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Do You Have a “Shame Demon” on Your Shoulder?

How to break free of shame.

Key points

  • When shame dominates your life, a gloomy hopelessness settles in around you. 
  • Shame undermines confidence, self-image, and creativity and fuels self-destructive behaviors.
  • Group therapy is a potent intervention against shame because it targets your history and helps you rewrite it.
Photo by M. on Unsplash
Source: Photo by M. on Unsplash

If you’ve ever lost a battle with shame, the outcome is the same: shame sucks the joy out of life. It can be triggered anywhere, at any time, and throw your whole day off.

For example, the voice of shame in your head may cause you to:

  • “Compare and despair” yourself with peers and feel like a failure.
  • Scroll social media and conclude that everyone has a better _______ than you (insert the shame of your choice: body, income, home, hair, etc).
  • See a happy couple on the street and experience the shame of loneliness, “What’s wrong with me? Am I so unloveable?”
  • Experience “shame shudder” regrets: “I can’t believe I dated that person.”

When you consider all the words associated with shame – guilt, humiliation, disgrace, failure – is it any wonder that shame packs such a powerful punch? When shame dominates your life, a gloomy hopelessness settles in around you. Shame wants you to believe that life should be endured rather than enjoyed.

Though shame comes in many forms, it generally serves one purpose: to make you feel bad about yourself. It undermines confidence, self-image, and creativity; it can even rob you of your dreams. Even worse, shame is often the driving force for many self-destructive behaviors, such as self-harm and substance abuse.

Where does this feeling of shame originate? Where did it begin?

Shame on you

Not all shame originates from childhood, although those treacherous development years are frequently a vast storehouse.

Nearly any negative criticism we receive as children has the potential to harden into life-long shame and haunt us well into our adult years. Like an object dropped on wet concrete, when children are shamed, it leaves an imprint.

Whenever Sammy, an older man in one of my weekly therapy groups, talks about his past, he references the “shame demon on my shoulder.” He traces his earliest struggles with shame back to the social trauma that he experienced in elementary school due to his undiagnosed learning disabilities:

“I had trouble with reading. The teacher would call on me, and I would freeze and stumble over every word. I felt so stupid. The teacher rolled her eyes, and the whole class laughed and imitated my nervous stutter. There was no word for learning disabilities back then; you were either smart or dumb. Well, I got the message—I was dumb.”

Despite becoming a self-made businessman and holder of a world record in his field, the shame from those early years took years to shake off.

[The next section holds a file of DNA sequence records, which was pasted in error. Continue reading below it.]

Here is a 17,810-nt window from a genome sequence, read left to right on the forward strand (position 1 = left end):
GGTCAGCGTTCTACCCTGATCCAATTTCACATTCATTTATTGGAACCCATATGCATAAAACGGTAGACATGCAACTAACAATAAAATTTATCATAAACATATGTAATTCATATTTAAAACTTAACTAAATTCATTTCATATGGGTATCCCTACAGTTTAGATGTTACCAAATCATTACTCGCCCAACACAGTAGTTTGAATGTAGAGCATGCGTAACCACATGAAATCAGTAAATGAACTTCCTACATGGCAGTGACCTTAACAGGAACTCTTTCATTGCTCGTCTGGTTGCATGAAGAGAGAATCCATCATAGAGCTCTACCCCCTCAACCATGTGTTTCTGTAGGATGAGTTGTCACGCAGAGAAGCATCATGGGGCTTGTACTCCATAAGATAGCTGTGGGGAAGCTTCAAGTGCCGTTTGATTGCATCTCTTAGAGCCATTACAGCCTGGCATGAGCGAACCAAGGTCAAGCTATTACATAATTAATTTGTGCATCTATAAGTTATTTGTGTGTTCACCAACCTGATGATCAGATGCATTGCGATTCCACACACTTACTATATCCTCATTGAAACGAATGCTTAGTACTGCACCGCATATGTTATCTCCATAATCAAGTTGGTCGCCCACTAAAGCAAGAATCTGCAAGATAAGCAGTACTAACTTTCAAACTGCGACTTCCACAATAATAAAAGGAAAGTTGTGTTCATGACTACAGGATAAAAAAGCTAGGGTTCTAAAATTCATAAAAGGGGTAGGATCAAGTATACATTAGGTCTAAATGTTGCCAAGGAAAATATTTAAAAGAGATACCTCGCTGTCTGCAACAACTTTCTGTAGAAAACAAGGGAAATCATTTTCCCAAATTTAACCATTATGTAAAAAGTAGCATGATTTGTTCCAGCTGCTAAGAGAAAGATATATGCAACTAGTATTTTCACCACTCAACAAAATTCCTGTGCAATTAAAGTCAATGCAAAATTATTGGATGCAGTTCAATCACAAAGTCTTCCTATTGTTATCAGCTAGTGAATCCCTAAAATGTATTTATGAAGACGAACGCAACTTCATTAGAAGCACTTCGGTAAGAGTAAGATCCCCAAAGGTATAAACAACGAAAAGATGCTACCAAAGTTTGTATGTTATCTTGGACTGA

“Even today, sometimes I make a simple mistake and catch myself thinking, “God, I’m so stupid.” That's my teacher’s voice. She was so heartless; she told me I was lazy, unmotivated, selfish.”

How did Sammy overcome the shame?

“Well, it was a long process. Ultimately, I turned it into revenge. Business success was my payback. I became successful out of spite. I don’t recommend it, though.”

Why not?

That’s no way to live. The burden of carrying anger and resentment took a toll. Finally, I was able to let it go. Group therapy helped me to do that. With the support of group members, I learned that I no longer have to prove myself. They helped me to see that I did nothing wrong. I was just a kid. I deserved better.”

The power of group therapy to reduce shame

Group therapy is one of the most potent interventions against shame because it targets your history and helps you rewrite it. The power of a room full of people supporting you, believing in you, and cheering for you drives a stake through the heart of shame. The adage holds: By the group, they were broken, and by the group, they will be healed.

How does group therapy help reduce shame? Over time, the voices of your fellow group members start to take root in your head and silence your shame demon. Over time, as the volume of your shame decreases, joy emerges even in the simplest tasks. Once you break out of the prison of guilt, you experience much more energy and emotional freedom.

In my weekly therapy groups, members learn to release their shame and replace it with confidence, self-care, affection, warmth, and resilience week after week.

More steps to reduce your shame

If the seeds of shame were planted early in your life, you must mount a mighty fight to unearth them. Shame can feel like a part of your identity; extracting it will take time and effort. Here are some steps to take today:

  1. Identify it: Dig deep and find the sources of your shame. Naming it will start to remove its power over you.
  2. Target it: Most people have one or two central shame-related issues. Once you identify yours, take action to address it. Journal, read self-help books, and talk to your friends and family.
  3. Gather support: Therapy groups, support groups, individual therapy, inspirational workshops, lectures, online classes…sign up for everything, and surround yourself with support.
  4. Don’t give up: There will be tough days ahead, but there will also be moments of liberation and lightness. Exposing your shame is part of the process of evicting it. Don’t give up. Keep using the tools outlined here to address it, and eventually, like Sammy, you’ll be shame-free.

To find a therapist, visit the Psychology Today Therapy Directory.

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